It is baffling to note that most Christians in spite of spending the whole day in the church are never in good terms with those they live with, in the same house, compound or neighborhood. In matters of love, charity must begin at home, with your neighbour, with your friends and those around you. When we love these, invariably, we love God first, in whose image and likeness they were created, and within whom God dwells. Jesus’ story of the Good Samaritan (Luke 10, 25-37) becomes very important here. The Samaritan recognized Christ and God in the poor man brown-beaten by mobs. He loved the God he saw in this helpless fellow and attended to him. In like manner, we are called upon today to see God in our neighbours, love him in our neighbours, and adore him in our neighbours. So our love for God must be manifested in and through our neighbours. For instance, if you love to serve God as a priest and decide to give up every worldly gain, you must express this love through service to humanity. This is what Jesus means. The two dimensions of love are not contra or opposed to each other. Also, at the base of all our actions towards our neighbours, the motivating force must be love. This is why Saint Augustine of Hippo says: “Once for all, then, a short precept is given you; love, and do whatever you will. Whether you hold your peace, through love hold your peace; whether you cry out, through love cry out; whether you correct, through love correct; whether you spare, through love you must spare. Let the root of love be within, of this root can nothing spring but what is good.” However, it is important not to misconstrue or misunderstand this saying of St Augustine. It does not mean plunging into the dark side of life protected by some vague hazy feeling of “luvvy duvvy” goodness and certitude, all shall be well, or that the world is a bed of roses. Instead, it means that, it takes love to be charitable, love to be merciful, love to be faithful to God and his mission towards humanity, love to reach out to the poor, the hungry, the marginalized, the oppressed, the weak, the sick, and the homeless. It takes love to be humble, patient and kind. In fact, it takes love to be lovable and godly. So this Sunday, knowing that on own our own we cannot love enough, let us join the psalmist in making this profession of love to God from whom we derive the strength to love our neighbours as our selves: “I love you Lord, my strength!”
Peace be with you all!!

Homily for 29th Sunday Ordinary Time , Year A – World Mission Sunday

Preaching the Good News in Word, Power, and Confidence!
Readings: 1st: Ish 45, 1. 4-6; Ps 95, 3-5. 7-10 2nd: I Thes 1, 1-5; Gos: Mtt 22, 15-21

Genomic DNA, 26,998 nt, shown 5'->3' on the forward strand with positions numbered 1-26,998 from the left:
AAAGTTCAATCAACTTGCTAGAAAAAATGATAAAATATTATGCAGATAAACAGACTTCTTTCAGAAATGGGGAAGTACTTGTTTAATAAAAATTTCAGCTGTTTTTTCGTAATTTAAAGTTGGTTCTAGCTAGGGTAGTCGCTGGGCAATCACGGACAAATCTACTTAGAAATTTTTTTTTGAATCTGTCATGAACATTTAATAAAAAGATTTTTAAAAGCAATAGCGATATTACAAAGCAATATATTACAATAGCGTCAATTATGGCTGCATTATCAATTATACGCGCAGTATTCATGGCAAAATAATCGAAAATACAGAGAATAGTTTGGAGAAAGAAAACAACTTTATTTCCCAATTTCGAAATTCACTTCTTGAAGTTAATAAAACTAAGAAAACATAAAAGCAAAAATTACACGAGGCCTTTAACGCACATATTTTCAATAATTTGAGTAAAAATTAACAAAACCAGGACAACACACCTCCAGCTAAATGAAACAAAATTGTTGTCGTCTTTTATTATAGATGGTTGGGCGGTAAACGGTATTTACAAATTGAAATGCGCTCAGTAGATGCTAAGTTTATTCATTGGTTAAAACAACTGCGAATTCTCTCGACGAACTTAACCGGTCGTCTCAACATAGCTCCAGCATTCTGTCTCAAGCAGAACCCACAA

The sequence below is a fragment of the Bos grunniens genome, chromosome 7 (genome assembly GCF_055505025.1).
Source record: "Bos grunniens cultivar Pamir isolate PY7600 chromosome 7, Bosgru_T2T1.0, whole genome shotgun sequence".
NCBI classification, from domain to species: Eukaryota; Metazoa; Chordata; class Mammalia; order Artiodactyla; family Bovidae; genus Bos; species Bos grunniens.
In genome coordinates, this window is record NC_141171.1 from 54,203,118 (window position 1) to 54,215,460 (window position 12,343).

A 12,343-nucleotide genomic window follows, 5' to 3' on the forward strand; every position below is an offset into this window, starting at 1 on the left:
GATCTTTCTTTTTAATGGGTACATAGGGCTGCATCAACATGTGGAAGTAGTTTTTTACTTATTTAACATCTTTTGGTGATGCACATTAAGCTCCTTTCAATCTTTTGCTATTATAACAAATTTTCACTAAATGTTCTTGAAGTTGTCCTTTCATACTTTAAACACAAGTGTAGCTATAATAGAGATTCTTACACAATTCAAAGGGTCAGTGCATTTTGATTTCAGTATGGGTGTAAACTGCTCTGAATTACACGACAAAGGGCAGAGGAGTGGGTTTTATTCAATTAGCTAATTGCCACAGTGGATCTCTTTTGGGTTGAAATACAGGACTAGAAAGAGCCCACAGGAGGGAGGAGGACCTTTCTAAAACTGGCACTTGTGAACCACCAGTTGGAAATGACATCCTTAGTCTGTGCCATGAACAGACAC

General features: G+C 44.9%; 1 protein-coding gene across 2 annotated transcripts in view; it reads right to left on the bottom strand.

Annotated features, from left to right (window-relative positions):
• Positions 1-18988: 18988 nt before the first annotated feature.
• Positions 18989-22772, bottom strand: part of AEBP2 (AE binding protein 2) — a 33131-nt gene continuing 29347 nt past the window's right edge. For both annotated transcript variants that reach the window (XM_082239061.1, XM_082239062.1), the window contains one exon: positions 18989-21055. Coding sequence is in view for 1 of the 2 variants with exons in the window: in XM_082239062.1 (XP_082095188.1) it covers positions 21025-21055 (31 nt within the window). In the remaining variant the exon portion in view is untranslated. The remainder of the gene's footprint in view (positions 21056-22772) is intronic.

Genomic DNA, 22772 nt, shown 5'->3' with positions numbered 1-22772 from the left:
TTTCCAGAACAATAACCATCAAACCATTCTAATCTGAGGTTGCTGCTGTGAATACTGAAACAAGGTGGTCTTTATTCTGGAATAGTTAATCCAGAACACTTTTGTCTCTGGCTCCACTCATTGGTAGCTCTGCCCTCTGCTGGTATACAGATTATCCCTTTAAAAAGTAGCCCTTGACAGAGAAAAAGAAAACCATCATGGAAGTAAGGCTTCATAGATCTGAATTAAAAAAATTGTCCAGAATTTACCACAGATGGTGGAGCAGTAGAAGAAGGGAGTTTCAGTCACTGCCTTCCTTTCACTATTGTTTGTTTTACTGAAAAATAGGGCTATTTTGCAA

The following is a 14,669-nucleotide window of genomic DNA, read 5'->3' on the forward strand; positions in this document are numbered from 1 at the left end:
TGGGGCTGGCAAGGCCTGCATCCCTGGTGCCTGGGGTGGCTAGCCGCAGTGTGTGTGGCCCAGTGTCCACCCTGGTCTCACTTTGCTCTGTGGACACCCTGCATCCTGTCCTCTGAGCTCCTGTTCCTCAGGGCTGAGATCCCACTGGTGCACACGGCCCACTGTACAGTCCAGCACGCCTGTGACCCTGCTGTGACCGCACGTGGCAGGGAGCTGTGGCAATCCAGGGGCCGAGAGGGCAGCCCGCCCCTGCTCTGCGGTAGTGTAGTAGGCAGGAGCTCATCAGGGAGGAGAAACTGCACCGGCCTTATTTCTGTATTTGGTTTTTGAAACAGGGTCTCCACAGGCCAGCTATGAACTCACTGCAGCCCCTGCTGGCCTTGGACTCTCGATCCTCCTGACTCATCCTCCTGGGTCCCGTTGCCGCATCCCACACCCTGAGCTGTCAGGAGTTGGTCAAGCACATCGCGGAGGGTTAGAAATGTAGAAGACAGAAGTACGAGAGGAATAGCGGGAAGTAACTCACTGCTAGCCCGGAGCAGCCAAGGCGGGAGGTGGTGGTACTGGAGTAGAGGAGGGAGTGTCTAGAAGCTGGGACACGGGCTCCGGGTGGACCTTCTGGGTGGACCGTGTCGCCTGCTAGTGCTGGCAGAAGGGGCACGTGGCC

This brief reflection was written by Rev. Fr. Njoku Canice Chukwuemeka, C.S.Sp. He is a Catholic Priest and a Member of the Congregation of the Holy Ghost Fathers and Brothers (Spiritans). He is currently working at the Sanctuario del Espiritu Santo, en Dorado, Puerto Rico, del Internacional Grupo Espiritano De Puerto Rico – Republica Dominicana. For more details and comments contact him on: canice_c_njoku@yahoo.com, canicechukwuemeka@gmail.com.

“…And how can they believe if they have not heard the message? And how can they hear if the message is not proclaimed? And how can the message be proclaimed if the messengers are not sent out? …How wonderful is the coming of messengers who bring good news!” But not all have accepted the Good News…” (Romans 10:14-16). With these beautifully crafted master pieces from Paul the missionary par excellentiam, we begin our brief reflection on this 29th Sunday of ordinary time being World Mission Sunday.
On this great day, the church, while rejoicing at the progress made so far, yet reminds us that much still needs to be done because as Paul says, “Not all have accepted the gospel.” This simply means that it is not over until it is over because the clarion call for us to “come over to Macedonia” with the light of the good news is still ringing. Just before a brief excursus into the readings of today, it is important to hear from the Holy Father, Pope Francis. His message is quite simple, and in line with the clarion call. “Today vast numbers of people still do not know Jesus Christ. For this reason, the mission ad gentes continues to be most urgent. All the members of the Church are called to participate in this mission, for the Church is missionary by her very nature: she was born ‘to go forth’. World Mission Day is a privileged moment when the faithful of various continents engage in prayer and concrete gestures of solidarity in support of the young Churches in mission lands. It is a celebration of grace and joy. It is a celebration of grace, because the Holy Spirit, sent by the Father, offers wisdom and strength to those who are obedient to his action. A celebration of joy, because Jesus Christ, the Father’s Son, sent to evangelize the world, supports and accompanies our missionary efforts.” (From the Vatican, 8 June 2014, the Solemnity of Pentecost).